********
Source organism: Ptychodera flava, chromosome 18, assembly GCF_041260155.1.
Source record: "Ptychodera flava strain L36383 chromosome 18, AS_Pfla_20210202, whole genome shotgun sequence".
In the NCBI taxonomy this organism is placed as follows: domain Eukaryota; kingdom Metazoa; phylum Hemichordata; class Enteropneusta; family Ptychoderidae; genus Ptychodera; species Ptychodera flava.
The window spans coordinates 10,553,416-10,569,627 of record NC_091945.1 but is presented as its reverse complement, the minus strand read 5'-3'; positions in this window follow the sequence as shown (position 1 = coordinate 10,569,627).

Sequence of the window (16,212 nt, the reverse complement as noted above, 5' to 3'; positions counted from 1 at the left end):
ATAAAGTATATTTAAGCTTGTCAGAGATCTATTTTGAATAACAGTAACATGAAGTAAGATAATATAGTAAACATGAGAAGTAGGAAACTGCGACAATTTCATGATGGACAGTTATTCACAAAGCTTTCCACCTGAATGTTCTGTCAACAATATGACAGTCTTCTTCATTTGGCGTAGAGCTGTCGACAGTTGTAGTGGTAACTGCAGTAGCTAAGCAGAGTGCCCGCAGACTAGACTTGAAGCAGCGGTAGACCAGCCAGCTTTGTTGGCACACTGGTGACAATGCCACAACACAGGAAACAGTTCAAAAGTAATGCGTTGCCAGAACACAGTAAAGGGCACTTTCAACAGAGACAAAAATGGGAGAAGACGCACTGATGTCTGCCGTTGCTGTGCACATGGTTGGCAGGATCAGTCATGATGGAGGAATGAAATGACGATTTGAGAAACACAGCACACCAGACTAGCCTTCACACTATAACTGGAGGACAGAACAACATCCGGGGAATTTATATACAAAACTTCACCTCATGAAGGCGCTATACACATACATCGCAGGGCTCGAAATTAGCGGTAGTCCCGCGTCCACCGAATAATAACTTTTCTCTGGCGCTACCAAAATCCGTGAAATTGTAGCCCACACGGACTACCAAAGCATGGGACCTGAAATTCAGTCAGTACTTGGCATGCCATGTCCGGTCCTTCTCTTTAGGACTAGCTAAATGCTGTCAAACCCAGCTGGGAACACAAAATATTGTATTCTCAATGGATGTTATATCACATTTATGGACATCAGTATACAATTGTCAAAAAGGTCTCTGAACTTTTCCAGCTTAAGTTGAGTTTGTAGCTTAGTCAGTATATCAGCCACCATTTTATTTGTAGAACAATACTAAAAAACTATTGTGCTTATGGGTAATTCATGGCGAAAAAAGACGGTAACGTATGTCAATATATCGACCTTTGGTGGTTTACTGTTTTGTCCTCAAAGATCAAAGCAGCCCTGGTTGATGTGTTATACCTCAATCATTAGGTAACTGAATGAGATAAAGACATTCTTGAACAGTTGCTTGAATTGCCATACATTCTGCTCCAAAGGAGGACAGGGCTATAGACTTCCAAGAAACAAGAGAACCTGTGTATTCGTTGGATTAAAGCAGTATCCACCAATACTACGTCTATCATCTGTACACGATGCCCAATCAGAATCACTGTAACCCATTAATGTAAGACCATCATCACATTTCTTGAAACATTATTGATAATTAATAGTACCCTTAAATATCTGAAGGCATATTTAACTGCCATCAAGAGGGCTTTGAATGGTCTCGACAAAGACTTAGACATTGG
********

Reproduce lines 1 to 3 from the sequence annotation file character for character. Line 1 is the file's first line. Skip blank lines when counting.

Source organism: Ptychodera flava, chromosome 18, assembly GCF_041260155.1.
Source record: "Ptychodera flava strain L36383 chromosome 18, AS_Pfla_20210202, whole genome shotgun sequence".
In the NCBI taxonomy this organism is placed as follows: domain Eukaryota; kingdom Metazoa; phylum Hemichordata; class Enteropneusta; family Ptychoderidae; genus Ptychodera; species Ptychodera flava.